This year’s Global Risks Report from the World Economic Forum has highlighted some alarming cyber security threats for business leaders.
Most notably, that despite attacks on huge organisations dominating the headlines, cyber attacks on firms with less than 250 employees have grown by a shocking 57%.
The report attributes this to the significant growth in cyber crime in the first six months of 2021, with the most dominant form being business email compromise (BEC) incidents, which rose by 51% from 2020.
The report cites this as evidence that email remains the dominant attack surface for most companies. Only funds transfer fraud (FTF) attacks came close, a development which the report argues is due to an increase in digital transactions during the pandemic.
Speaking of the pandemic, the report highlights how the rapid shift to remote working has rendered many companies vulnerable to cyber attacks. Most, with limited time and budget, rushed through decisions concerning this online shift, with security vulnerabilities an inevitable consequence.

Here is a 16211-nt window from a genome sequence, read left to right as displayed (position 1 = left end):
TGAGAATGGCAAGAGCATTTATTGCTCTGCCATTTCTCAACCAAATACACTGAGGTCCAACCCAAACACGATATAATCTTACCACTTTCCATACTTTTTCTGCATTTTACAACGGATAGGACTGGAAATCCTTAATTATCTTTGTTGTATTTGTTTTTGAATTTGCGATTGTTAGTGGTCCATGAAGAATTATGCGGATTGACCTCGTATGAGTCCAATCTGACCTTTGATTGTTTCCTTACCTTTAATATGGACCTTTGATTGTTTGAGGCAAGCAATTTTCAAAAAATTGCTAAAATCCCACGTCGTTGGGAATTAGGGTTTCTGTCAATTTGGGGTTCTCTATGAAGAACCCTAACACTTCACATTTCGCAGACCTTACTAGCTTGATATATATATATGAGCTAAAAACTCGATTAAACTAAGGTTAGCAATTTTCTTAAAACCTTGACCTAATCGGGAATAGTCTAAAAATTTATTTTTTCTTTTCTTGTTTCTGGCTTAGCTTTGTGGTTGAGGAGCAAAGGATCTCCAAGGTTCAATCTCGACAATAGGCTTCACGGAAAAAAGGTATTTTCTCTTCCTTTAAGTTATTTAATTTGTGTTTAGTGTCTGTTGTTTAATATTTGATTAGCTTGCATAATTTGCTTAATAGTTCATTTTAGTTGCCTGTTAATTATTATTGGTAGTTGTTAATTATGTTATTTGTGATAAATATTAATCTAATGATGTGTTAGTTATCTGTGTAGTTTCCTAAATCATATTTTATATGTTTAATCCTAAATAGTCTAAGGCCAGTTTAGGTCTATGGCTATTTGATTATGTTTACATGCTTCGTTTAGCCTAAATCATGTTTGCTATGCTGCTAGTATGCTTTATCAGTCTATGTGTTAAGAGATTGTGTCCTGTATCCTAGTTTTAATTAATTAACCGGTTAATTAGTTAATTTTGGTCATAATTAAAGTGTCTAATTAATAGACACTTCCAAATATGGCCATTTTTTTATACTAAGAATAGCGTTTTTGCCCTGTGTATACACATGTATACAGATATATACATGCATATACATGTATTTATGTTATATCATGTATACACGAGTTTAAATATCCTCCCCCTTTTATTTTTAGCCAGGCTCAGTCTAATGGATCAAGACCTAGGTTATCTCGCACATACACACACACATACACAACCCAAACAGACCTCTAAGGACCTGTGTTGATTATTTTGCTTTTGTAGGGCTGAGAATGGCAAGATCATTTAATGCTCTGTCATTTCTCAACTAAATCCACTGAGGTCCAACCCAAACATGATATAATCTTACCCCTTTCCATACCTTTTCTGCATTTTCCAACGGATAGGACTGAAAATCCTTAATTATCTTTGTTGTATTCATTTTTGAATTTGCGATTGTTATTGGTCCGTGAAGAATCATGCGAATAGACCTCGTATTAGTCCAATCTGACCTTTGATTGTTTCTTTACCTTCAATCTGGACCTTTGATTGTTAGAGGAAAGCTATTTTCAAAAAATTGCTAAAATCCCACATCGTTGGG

With risks and realities like this, it’s no wonder the cyber insurance market is predicted by the report to reach $22.5 billion by 2030. The report cites cyber security as the “defining risk of our age" arguing that no matter if your business is big or small “addressing cyber risk matters for everyone.”
While these statistics may appear rather bleak, don’t lose hope too quickly. The report notes that most cyber attacks remain unsophisticated and can be easily rebuffed with the right defences.
Meaning becoming a victim of cyber crime is by no means inevitable.
It is organisations who have “made poor technological choices, often exposed to the public internet” which have most often been targeted by cyber criminals according to the report.
You can greatly reduce the risk of this happening to your organisation by investing in your security and making the right technological choices for your business. Instigating company policies like secure email, enabling multi-factor authentication and frequently patching software are good places to start.
But the most effective way you can ensure you keep your organisation protected is by partnering with a professional IT provider.